Publications

I4CE welcomes the publication of the EU High Level Expert Group on Sustainable Finance’s Interim Report

20 July 2017 - Blog post - By : Morgane NICOL / Benoît LEGUET / Ian COCHRAN, Phd

The publication of the EU High Level Expert Group on Sustainable Finance’s Interim Report marks the end of the first phase of this group’s work – and the beginning of a much-needed dialogue with the European financial community as to why taking sustainability materially into consideration is essential.

In September 2016, the European Commission established the High-Level Expert Group (HLEG) on sustainable finance with the objective to provide a roadmap towards a sustainable financial system that fosters sustainability in economic, social and environmental developments. The creation of this group followed on the heels of the events in 2015 culminating in the Paris Agreement and the 2030 Agenda for Sustainable Development. In both processes, the important role the financial sector has to play to help meet both climate and sustainable development objectives has been increasingly brought to the fore – with UNFCCC Parties agreeing that all financial flows should be consistent with a pathway towards low-emissions, climate-resilient development (Article 2.1(c)).

Achieving both climate and sustainable development in practice will require substantial changes in both how the “real economy” and the “financial system” conducts business. In this interim report, the HLEG has in many instances focused on climate change as a pressing sustainability challenge that can provide examples for addressing the broader sustainability agenda. The report has taken both a bottom-up and top-down approach to sustainable finance, looking on one hand at what changes may be needed within the financial system – and on the other hand the role for EU regulatory and financial policy framework and key market participants and facilitators (although further attention – such as what role for Central Banks – could be given).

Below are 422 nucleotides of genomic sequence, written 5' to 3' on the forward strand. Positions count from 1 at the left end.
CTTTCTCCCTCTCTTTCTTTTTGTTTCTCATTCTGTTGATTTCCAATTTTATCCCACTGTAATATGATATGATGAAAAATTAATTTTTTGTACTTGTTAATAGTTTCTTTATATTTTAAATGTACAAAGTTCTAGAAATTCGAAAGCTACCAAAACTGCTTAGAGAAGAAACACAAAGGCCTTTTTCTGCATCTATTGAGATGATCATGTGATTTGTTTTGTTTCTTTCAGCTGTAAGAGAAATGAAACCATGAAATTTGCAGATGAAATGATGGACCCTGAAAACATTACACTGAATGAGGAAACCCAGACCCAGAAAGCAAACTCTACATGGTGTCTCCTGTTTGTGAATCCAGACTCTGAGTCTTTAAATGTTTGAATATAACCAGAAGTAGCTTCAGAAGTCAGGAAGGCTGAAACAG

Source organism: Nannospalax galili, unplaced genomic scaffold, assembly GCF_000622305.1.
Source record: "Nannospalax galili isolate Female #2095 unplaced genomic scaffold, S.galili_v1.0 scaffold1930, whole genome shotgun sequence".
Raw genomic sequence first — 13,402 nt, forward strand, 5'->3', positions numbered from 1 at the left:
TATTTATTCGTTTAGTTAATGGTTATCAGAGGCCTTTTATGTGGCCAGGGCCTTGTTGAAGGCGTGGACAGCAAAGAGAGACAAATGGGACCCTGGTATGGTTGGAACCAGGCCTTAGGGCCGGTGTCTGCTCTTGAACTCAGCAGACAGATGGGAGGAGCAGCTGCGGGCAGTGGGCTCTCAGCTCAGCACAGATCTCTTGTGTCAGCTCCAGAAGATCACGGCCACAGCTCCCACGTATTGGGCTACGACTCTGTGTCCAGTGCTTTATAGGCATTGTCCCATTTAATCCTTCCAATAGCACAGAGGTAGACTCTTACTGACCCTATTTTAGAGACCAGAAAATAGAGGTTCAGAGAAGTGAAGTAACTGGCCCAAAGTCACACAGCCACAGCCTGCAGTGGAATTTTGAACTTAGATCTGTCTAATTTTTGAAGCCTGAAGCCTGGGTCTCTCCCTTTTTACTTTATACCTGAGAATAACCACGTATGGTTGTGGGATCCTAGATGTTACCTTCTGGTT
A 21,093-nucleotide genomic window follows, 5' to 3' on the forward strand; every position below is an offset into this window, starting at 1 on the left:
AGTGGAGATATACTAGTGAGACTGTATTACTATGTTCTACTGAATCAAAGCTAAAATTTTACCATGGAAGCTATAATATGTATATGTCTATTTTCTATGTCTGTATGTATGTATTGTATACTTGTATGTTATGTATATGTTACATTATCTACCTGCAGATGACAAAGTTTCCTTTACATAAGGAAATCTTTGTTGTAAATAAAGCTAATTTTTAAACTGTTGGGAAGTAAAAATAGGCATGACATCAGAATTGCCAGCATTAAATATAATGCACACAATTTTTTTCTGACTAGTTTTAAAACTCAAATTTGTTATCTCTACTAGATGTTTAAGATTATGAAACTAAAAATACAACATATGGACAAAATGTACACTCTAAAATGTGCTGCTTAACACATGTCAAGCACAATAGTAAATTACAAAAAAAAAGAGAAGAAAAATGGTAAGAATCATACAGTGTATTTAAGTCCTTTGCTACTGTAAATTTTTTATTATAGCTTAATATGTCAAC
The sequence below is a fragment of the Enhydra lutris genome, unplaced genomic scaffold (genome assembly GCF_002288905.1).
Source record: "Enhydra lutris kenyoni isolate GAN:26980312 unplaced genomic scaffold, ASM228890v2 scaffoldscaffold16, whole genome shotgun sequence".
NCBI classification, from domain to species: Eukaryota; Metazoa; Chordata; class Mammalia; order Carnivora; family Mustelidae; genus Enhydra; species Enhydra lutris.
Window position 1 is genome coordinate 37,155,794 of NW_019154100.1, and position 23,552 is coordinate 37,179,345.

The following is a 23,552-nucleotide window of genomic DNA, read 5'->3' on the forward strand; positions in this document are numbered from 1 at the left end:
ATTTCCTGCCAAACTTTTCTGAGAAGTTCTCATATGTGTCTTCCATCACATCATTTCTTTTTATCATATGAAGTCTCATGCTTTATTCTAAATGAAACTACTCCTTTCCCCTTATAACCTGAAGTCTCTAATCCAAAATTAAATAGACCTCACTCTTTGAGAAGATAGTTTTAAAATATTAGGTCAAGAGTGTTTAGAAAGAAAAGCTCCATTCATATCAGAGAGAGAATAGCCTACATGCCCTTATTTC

I4CE fully supports the report’s focus on the two imperatives of:

  • Firstly, improving the contribution of finance to sustainable and inclusive growth, in particular funding society’s long-term needs for innovation and infrastructure, and accelerating the shift to a low-carbon and resource efficient economy.
  • Secondly, strengthening financial stability and asset pricing, notably by improving the assessment and management of long-term material risks and intangible drivers of value creation – including those related to environmental, social and governance (ESG) factors.

The report’s preliminary recommendations advance in our minds in the right direction; however the next phase of the HLEG’s work will be essential to ensuring that both regulators and financial sector players will be able to work through often-used adage of ‘the devil is in the details’.

I4CE has supported this process through the provision of expertise to our President, Pierre Ducret, who participates in the HLEG as an observer for the Club of European Long-Term Investors. We will continue to work to contribute to the discussion that now must better precise the “what” and move concretely to address the “how”.

I4CE’s work in the area of green bonds focusing on how to increase their financial contribution to the low-carbon transition and improving the environmental integrity of the underlying green finance can offer insights into how to both foster the creation and uptake of sustainable assets – as well as ensure their quality.